Michael Holroyd: Prizes for literature are seldom worth winning

From a speech by the biographer at the Gothenburg Book Festival
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The Independent Online

Our literary culture in Britain is defined by lists of best-sellers and lists of prize-winners. And on the whole it is a stupid and misleading culture.

Our literary culture in Britain is defined by lists of best-sellers and lists of prize-winners. And on the whole it is a stupid and misleading culture.

It is worth remembering what V S Naipaul said on winning the British Literature Prize: "At a certain stage there is no real competition between writers since every serious writer has his own concerns, makes his own explorations and (with luck) finds his own audience."

The British Literature Prize (which I have twice chaired) is our version of the Nobel Prize. It is not given for a single work, but for a lifetime's achievement. There is, as with the Nobel, no parade of losers dragged before you at the prize ceremony. But of course, this does not prevent a great deal of journalistic speculation about losers.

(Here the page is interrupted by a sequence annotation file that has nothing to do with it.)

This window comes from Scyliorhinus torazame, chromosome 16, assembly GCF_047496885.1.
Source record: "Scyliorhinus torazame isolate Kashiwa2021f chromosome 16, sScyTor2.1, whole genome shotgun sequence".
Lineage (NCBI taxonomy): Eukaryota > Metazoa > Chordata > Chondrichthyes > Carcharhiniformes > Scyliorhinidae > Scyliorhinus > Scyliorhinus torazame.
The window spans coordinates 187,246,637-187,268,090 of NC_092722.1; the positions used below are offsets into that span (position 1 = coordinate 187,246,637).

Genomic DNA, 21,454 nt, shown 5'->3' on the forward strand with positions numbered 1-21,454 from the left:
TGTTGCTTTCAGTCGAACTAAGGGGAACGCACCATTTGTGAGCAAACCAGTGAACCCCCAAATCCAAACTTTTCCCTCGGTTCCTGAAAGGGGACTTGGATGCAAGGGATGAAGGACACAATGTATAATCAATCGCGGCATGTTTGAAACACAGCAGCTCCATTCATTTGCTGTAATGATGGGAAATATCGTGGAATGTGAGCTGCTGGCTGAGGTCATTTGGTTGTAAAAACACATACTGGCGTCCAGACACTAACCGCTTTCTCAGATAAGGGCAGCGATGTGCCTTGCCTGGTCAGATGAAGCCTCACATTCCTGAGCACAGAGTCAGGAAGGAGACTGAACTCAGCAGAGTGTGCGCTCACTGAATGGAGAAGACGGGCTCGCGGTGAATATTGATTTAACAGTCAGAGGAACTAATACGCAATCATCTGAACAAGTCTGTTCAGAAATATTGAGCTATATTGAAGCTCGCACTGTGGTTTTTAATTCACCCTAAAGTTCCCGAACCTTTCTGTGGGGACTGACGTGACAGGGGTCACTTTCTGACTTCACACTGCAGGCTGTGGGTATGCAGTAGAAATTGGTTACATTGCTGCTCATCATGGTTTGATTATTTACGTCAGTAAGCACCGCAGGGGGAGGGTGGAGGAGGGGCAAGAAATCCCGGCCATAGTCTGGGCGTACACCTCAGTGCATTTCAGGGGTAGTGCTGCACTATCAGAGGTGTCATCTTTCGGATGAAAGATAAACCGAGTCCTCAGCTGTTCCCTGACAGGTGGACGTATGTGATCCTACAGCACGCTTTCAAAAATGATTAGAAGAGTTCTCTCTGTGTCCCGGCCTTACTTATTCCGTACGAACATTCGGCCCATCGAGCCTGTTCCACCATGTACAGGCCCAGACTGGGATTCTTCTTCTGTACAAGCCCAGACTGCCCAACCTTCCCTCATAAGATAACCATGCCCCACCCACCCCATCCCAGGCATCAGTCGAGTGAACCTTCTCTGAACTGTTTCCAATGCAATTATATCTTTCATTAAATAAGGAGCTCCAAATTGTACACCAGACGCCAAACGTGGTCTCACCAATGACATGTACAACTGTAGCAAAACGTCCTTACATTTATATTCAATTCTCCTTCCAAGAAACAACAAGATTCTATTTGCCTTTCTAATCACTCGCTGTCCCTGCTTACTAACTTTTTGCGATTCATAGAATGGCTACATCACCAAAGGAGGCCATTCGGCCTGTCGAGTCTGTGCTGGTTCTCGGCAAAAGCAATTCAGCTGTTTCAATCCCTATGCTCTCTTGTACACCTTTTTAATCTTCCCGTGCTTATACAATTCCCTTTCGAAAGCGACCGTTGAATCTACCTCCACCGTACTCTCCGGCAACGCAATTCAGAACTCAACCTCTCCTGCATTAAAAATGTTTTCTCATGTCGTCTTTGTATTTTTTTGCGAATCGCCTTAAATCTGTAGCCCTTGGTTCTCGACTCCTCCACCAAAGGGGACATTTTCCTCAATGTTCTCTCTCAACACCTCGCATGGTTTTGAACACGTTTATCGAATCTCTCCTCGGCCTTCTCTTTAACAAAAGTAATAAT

The Nobel, as we know, has somewhat specialised in this bruising speculation. Graham Greene's failure to win the Nobel filled up a good deal of his obituaries. But it is not only the losers who suffer. I remember William Golding saying to me after winning the Nobel Prize for Literature in 1983: "You know - I haven't a friend left." And many of you will remember Samuel Beckett's hopeful response on first hearing the news that he had won the Nobel in 1969: "There must be some mistake." But he was disappointed. There was no mistake.

"Woe unto me when all men praise me !" says St Joan at the end of Shaw's play - and that was his own reaction to the news that he had won the Nobel Prize. "It was," he later said, "a hideous calamity for me." He believed that you cannot give examination marks for works of art and literature.

The administration of big prizes such as the Nobel devoured energy quite pointlessly. And his own energy was taken up answering begging letters, proposals of marriage, attacks and congratulations. In short: it was a farce.

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